Watch out for limits on rewards card category bonuses

Cashing In columnist Tony Mecia
Tony Mecia is a business journalist who writes for a number of trade and general-interest publications. He writes "Cashing In," a weekly column about credit card rewards programs, for CreditCards.com

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Question Dear Cashing In,
I spend about $3,000 a month on groceries at Whole Foods for work. I pay my card off every month. What is the best credit card to use? – Tommy

Answer Dear Tommy,
First, a few tips of the hat to you. Congratulations on paying off your card every month. That’s essential to getting the most out of your rewards, because penalties and interest payments quickly add up. 

Second, it is smart of you to use your card for work purchases. Assuming your employer pays you back and you continue to pay off your card balance each month, you’re essentially receiving rewards for free. 

Now let’s get to the type of reward card that would be best for this situation. Keep in mind you are also going to want to consider whether you prefer rewards in cash, bank reward points or some other type of reward. 

Ordinarily, since you mention grocery spending, we would think of looking for a card that gives big bonuses for shopping at supermarkets. That’s true, but it is only a part of what we must consider. 

There are a number of cards, especially from American Express, that reward grocery spending. American Express offers the EveryDay card (no fee, 2 rewards points per $1 on groceries), the Blue Cash Everyday card (no fee, 3 percent cash back on groceries), the EveryDay Preferred card ($95/year, 3 rewards points per $1 on groceries) and the Blue Cash Preferred card ($95/year, 6 percent cash back on groceries). Some of these also have minor sign-up bonuses that make them more attractive as well as category bonuses in other areas.

Those would be fine for most people, but since you are talking about a high level of spending – $3,000 a month, or $36,000 a year – they might not be right for you, because each of them caps the bonus points for groceries after spending $6,000 in a year. After that, you’d earn just 1 percent back or 1 point per $1, which dramatically reduces the appeal of these cards. Even with the card with the largest cash back rewards on groceries, the Blue Cash Preferred, you would take in just $565 on $36,000 in annual spending (after subtracting the annual fee).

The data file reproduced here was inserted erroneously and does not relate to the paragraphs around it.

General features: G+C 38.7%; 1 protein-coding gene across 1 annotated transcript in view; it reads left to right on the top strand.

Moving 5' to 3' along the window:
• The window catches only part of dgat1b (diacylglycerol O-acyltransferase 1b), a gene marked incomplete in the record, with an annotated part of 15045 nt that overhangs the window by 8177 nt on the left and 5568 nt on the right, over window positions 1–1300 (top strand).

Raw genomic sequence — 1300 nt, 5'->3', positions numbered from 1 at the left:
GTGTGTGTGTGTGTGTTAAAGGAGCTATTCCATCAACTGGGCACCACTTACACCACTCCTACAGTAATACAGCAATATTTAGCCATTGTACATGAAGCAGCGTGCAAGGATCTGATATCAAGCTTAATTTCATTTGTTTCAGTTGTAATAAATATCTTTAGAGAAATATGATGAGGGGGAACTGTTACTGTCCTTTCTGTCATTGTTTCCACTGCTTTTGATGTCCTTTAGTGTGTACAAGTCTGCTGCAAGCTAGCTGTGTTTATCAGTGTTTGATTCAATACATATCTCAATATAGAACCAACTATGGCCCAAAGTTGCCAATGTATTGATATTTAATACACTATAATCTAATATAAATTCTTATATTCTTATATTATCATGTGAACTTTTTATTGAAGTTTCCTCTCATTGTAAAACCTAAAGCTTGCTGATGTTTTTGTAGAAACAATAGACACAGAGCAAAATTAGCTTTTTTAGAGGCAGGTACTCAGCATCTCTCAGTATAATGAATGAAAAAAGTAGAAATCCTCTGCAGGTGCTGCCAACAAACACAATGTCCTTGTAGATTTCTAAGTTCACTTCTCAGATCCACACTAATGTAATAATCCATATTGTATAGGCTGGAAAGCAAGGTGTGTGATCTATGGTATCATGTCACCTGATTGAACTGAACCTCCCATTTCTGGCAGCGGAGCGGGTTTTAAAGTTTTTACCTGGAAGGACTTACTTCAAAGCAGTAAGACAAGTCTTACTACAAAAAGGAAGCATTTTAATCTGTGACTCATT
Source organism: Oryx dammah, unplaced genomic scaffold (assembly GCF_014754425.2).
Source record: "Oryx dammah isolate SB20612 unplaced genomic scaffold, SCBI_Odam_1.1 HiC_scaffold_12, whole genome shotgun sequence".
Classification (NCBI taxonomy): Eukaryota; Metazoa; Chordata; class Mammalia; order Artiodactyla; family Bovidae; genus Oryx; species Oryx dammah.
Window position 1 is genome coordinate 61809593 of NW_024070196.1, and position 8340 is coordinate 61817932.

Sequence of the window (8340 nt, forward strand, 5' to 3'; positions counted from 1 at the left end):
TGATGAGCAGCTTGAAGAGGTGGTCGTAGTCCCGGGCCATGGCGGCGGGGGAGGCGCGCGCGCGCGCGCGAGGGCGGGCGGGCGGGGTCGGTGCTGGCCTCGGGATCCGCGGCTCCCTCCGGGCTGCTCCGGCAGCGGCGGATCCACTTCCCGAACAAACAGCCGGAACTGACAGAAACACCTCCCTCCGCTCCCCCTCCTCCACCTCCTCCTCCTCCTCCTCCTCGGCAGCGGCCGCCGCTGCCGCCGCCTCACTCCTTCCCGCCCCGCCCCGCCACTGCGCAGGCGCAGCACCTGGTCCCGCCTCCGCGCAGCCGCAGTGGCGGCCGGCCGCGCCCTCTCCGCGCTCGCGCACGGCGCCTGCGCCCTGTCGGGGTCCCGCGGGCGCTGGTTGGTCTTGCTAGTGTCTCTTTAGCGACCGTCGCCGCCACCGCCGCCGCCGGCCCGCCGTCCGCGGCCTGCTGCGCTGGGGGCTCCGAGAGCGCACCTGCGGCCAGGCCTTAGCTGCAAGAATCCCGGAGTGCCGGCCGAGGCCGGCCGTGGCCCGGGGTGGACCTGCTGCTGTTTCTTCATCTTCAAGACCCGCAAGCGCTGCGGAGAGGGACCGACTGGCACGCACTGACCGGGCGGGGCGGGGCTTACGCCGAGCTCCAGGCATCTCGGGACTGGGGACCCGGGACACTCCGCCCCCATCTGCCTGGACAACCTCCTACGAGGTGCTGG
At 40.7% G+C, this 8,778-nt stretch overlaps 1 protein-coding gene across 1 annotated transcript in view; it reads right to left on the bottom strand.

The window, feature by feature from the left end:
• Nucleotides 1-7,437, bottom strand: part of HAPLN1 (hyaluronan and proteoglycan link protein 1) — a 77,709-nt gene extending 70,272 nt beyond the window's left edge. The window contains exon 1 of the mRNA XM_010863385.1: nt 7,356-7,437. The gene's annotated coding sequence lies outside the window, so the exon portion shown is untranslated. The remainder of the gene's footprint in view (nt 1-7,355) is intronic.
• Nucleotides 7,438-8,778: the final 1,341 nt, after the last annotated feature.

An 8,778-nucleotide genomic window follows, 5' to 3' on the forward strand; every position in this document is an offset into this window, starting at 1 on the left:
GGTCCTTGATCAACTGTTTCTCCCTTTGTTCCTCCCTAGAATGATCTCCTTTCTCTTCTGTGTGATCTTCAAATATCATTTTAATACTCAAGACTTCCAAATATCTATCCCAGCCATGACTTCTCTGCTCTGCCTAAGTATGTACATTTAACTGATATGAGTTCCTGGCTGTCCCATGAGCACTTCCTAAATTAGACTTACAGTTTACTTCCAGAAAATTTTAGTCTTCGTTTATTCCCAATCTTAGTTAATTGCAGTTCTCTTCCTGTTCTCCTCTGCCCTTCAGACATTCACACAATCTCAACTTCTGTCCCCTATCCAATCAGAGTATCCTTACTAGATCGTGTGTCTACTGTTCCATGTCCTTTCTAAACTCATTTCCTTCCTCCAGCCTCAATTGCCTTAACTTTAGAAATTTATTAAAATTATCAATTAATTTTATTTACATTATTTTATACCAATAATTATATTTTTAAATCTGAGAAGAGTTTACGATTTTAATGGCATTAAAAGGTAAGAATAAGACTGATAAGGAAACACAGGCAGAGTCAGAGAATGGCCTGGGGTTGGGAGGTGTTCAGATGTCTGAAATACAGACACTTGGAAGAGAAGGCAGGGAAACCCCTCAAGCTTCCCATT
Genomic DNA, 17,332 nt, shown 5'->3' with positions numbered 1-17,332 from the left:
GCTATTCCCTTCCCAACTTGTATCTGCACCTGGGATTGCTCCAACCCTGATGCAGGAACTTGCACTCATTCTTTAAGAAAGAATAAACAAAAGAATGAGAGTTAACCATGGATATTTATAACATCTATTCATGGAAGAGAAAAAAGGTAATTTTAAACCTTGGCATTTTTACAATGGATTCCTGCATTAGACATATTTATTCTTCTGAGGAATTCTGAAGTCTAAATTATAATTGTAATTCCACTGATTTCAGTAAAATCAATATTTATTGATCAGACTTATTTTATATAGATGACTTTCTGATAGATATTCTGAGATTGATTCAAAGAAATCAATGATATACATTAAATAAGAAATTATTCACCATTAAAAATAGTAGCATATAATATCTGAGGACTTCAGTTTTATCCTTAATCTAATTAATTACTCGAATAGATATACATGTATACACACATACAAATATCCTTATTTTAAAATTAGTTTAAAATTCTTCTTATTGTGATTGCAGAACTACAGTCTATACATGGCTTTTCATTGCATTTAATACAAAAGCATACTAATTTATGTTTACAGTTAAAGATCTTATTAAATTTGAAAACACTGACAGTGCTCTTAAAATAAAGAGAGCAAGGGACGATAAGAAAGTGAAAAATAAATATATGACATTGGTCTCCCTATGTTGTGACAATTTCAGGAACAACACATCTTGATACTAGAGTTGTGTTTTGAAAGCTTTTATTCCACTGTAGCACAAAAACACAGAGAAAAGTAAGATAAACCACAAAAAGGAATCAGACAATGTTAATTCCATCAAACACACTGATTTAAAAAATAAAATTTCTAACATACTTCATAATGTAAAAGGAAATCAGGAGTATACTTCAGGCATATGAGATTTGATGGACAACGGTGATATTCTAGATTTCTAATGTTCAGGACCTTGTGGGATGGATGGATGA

Instead, you’ll want to look for a card that has no limits on the amount of purchases eligible for category spending or that has a high regular rewards rate with no limits. For example, the Citi Double Cash card (no annual fee) gives 2 percent back on all purchases, so that would be $720 on $36,000 in annual spending. 

If you are a fan of Hilton hotels, you might also consider the American Express Hilton Surpass card (annual fee: $75, rises to $95 on Jan. 18, 2018). It gives 6 Hilton points per $1 spent at supermarkets, with no limits, as well as bonuses on spending at Hiltons, restaurants and gas stations. It comes with Hilton Gold status, which gives you perks such as late checkout. It also gives you a free weekend night annually if you spend at least $15,000 on the card. With the sign-up bonus (currently 75,000 points) and $36,000 in annual spending on groceries, you would have nearly 300,000 Hilton points, which you could use to stay nearly a week at a midrange property, or a few nights at a top-tier resort.

You might examine the details of that one, and if it is too complicated or does not appeal to you, a simple cash back card with a good rate might do the trick.

See related: What’s the best reward card for a single big purchase?, Credit cards, rewards programs add up to savings at the grocery store

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Updated: 06-22-2018